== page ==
Summer 2021 Undergraduate English Courses

358:363 Twentieth Century Literature and Culture: Zines and Scenes: Queer Genres of Community

E1  6/28-8/6   BY ARRANGEMENT  11942   ROBERTS, K.

E1-  Zines and Scenes: Queer Genres of Community

In Sarah Schulman’s Girls, Visions and Everything, narrator Lila Futuransky plans to write literature that will bring lesbians to her East Village neighborhood in droves. But first she needs to ask gay poet Allen Ginsberg “how he did it.” As the scene between the fictional Lila Futuransky and the real-world poet Allen Ginsberg suggests, queer writers were productively blurring the lines between the real world and the world of literature to produce social and literary lineages and communities.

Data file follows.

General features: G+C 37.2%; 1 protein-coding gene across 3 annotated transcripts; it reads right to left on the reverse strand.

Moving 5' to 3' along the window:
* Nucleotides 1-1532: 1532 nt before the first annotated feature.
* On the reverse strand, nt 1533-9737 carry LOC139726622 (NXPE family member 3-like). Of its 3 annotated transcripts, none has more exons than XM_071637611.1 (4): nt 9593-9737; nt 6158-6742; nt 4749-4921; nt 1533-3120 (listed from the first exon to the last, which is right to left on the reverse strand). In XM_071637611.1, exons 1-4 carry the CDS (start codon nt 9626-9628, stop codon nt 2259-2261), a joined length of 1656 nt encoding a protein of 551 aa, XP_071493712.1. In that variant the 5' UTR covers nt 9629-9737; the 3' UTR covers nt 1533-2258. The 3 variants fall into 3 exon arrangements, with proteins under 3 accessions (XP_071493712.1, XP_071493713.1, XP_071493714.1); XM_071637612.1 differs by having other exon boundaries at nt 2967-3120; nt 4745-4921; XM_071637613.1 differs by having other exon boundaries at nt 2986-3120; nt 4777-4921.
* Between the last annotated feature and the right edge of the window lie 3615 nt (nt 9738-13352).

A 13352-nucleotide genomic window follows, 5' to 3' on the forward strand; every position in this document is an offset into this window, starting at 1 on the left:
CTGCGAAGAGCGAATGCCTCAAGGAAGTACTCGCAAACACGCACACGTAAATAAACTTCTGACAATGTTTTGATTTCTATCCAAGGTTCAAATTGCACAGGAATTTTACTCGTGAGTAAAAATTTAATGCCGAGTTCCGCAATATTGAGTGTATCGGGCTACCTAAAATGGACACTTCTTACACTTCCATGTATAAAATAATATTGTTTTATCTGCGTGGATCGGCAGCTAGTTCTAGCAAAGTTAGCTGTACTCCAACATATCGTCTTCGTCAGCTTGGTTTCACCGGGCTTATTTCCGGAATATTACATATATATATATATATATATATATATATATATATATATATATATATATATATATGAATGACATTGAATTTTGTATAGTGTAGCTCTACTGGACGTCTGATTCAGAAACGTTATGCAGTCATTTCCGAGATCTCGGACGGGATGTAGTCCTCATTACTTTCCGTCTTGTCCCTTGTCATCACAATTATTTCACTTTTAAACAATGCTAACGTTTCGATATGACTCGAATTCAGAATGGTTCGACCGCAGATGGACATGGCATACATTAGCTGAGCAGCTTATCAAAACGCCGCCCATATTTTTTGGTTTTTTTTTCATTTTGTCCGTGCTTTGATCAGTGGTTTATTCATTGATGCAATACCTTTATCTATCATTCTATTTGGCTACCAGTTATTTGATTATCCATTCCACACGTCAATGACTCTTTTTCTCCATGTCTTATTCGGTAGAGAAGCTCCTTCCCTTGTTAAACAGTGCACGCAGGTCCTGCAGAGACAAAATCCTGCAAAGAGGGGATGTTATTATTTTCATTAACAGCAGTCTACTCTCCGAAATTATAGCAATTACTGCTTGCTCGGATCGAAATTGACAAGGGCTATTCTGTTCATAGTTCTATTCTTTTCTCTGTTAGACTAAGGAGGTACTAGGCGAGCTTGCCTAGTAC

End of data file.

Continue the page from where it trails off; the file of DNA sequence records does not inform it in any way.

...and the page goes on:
For this class, we will take seriously these humorous attempts, as we consider the ways that queer writers worked to simultaneously build a queer literary canon and a queer social scene. We’ll read works from a range of genres and media that queer writers re-invented for the purposes of building social collectives and asserting community belonging: interviews and bios, zines and magazines, fliers and pamphlets, comix, anthologies, films, and critical theory. The readings will start in the 1980s and early 1990s, a period Robert McRuer has termed the “queer renaissance,” and we’ll be paying close attention to how the political pressures and social shifts of the 1980s shaped queer literature and theory. Rather than looking at one genre—such as “the novel” or “queer theory”—we will instead be immersing ourselves in the textual ecology in which queer writers were working and collaborating. This strategy will allow us to explore how queer writings of the period built dynamic new forms that responded less to accepted literary categories than to one another. We will engage with the work of queer cultural producers and theorists such as: Gloria Anzaldúa, Alison Bechdel, Cathy Cohen, Dennis Cooper, Vaginal Davis, Samuel Delany, Cheryl Dunye, Audre Lorde, Cherríe Moraga, Eileen Myles, Joan Nestle, Sarah Schulman, Tommy Pico, and many anonymous and “minor” figures.